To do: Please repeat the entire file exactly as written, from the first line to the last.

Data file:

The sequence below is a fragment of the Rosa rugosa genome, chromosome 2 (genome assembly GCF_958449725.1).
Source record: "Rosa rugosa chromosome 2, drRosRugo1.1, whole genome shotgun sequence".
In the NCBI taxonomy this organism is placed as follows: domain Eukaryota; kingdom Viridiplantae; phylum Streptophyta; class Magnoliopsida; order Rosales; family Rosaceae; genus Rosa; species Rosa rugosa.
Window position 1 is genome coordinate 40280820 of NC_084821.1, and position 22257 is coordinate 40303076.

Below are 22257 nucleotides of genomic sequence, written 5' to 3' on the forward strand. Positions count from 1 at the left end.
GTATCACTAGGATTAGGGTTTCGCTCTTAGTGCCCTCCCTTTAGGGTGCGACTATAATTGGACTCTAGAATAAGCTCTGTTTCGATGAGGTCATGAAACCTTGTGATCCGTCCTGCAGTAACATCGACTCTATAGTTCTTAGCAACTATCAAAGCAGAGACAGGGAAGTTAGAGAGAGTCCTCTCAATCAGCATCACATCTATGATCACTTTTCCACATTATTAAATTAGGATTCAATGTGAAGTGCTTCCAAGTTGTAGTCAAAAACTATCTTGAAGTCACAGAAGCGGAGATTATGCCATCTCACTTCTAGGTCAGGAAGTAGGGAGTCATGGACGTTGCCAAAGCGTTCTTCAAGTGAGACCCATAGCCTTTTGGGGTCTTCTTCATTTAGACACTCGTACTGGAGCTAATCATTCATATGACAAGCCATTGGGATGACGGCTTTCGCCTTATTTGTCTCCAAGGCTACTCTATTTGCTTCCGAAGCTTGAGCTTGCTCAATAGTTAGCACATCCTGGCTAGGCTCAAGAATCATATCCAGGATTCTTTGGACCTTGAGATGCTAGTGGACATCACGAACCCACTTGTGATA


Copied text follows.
The sequence below is a fragment of the Rosa rugosa genome, chromosome 2 (genome assembly GCF_958449725.1).
Source record: "Rosa rugosa chromosome 2, drRosRugo1.1, whole genome shotgun sequence".
In the NCBI taxonomy this organism is placed as follows: domain Eukaryota; kingdom Viridiplantae; phylum Streptophyta; class Magnoliopsida; order Rosales; family Rosaceae; genus Rosa; species Rosa rugosa.
Window position 1 is genome coordinate 40280820 of NC_084821.1, and position 22257 is coordinate 40303076.

Below are 22257 nucleotides of genomic sequence, written 5' to 3' on the forward strand. Positions count from 1 at the left end.
GTATCACTAGGATTAGGGTTTCGCTCTTAGTGCCCTCCCTTTAGGGTGCGACTATAATTGGACTCTAGAATAAGCTCTGTTTCGATGAGGTCATGAAACCTTGTGATCCGTCCTGCAGTAACATCGACTCTATAGTTCTTAGCAACTATCAAAGCAGAGACAGGGAAGTTAGAGAGAGTCCTCTCAATCAGCATCACATCTATGATCACTTTTCCACATTATTAAATTAGGATTCAATGTGAAGTGCTTCCAAGTTGTAGTCAAAAACTATCTTGAAGTCACAGAAGCGGAGATTATGCCATCTCACTTCTAGGTCAGGAAGTAGGGAGTCATGGACGTTGCCAAAGCGTTCTTCAAGTGAGACCCATAGCCTTTTGGGGTCTTCTTCATTTAGACACTCGTACTGGAGCTAATCATTCATATGACAAGCCATTGGGATGACGGCTTTCGCCTTATTTGTCTCCAAGGCTACTCTATTTGCTTCCGAAGCTTGAGCTTGCTCAATAGTTAGCACATCCTGGCTAGGCTCAAGAATCATATCCAGGATTCTTTGGACCTTGAGATGCTAGTGGACATCACGAACCCACTTGTGATA